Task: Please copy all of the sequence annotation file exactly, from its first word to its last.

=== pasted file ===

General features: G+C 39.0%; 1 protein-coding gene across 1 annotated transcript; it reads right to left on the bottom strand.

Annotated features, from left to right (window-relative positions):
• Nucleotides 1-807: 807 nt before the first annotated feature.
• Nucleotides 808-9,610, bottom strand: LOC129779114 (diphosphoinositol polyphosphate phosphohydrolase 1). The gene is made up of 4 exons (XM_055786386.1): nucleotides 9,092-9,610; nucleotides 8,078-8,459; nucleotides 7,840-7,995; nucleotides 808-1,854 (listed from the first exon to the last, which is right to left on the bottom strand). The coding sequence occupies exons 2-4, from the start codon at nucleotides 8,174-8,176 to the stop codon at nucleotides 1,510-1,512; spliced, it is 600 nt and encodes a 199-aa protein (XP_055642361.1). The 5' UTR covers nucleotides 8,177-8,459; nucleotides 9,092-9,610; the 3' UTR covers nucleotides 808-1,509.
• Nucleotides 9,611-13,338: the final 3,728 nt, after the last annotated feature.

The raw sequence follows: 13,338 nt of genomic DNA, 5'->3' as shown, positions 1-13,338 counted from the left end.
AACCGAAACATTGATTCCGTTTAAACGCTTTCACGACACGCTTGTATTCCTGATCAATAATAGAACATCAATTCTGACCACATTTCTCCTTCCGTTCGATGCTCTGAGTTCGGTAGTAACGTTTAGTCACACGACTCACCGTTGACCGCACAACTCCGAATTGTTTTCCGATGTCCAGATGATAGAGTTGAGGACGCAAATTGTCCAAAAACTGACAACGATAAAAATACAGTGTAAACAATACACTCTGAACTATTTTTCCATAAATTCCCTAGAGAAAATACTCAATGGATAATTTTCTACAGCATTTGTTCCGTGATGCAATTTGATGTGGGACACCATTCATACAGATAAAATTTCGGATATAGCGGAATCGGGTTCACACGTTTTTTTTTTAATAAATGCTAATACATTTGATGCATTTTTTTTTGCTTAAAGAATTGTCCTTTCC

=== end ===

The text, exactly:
General features: G+C 39.0%; 1 protein-coding gene across 1 annotated transcript; it reads right to left on the bottom strand.

Annotated features, from left to right (window-relative positions):
• Nucleotides 1-807: 807 nt before the first annotated feature.
• Nucleotides 808-9,610, bottom strand: LOC129779114 (diphosphoinositol polyphosphate phosphohydrolase 1). The gene is made up of 4 exons (XM_055786386.1): nucleotides 9,092-9,610; nucleotides 8,078-8,459; nucleotides 7,840-7,995; nucleotides 808-1,854 (listed from the first exon to the last, which is right to left on the bottom strand). The coding sequence occupies exons 2-4, from the start codon at nucleotides 8,174-8,176 to the stop codon at nucleotides 1,510-1,512; spliced, it is 600 nt and encodes a 199-aa protein (XP_055642361.1). The 5' UTR covers nucleotides 8,177-8,459; nucleotides 9,092-9,610; the 3' UTR covers nucleotides 808-1,509.
• Nucleotides 9,611-13,338: the final 3,728 nt, after the last annotated feature.

The raw sequence follows: 13,338 nt of genomic DNA, 5'->3' as shown, positions 1-13,338 counted from the left end.
AACCGAAACATTGATTCCGTTTAAACGCTTTCACGACACGCTTGTATTCCTGATCAATAATAGAACATCAATTCTGACCACATTTCTCCTTCCGTTCGATGCTCTGAGTTCGGTAGTAACGTTTAGTCACACGACTCACCGTTGACCGCACAACTCCGAATTGTTTTCCGATGTCCAGATGATAGAGTTGAGGACGCAAATTGTCCAAAAACTGACAACGATAAAAATACAGTGTAAACAATACACTCTGAACTATTTTTCCATAAATTCCCTAGAGAAAATACTCAATGGATAATTTTCTACAGCATTTGTTCCGTGATGCAATTTGATGTGGGACACCATTCATACAGATAAAATTTCGGATATAGCGGAATCGGGTTCACACGTTTTTTTTTTAATAAATGCTAATACATTTGATGCATTTTTTTTTGCTTAAAGAATTGTCCTTTCC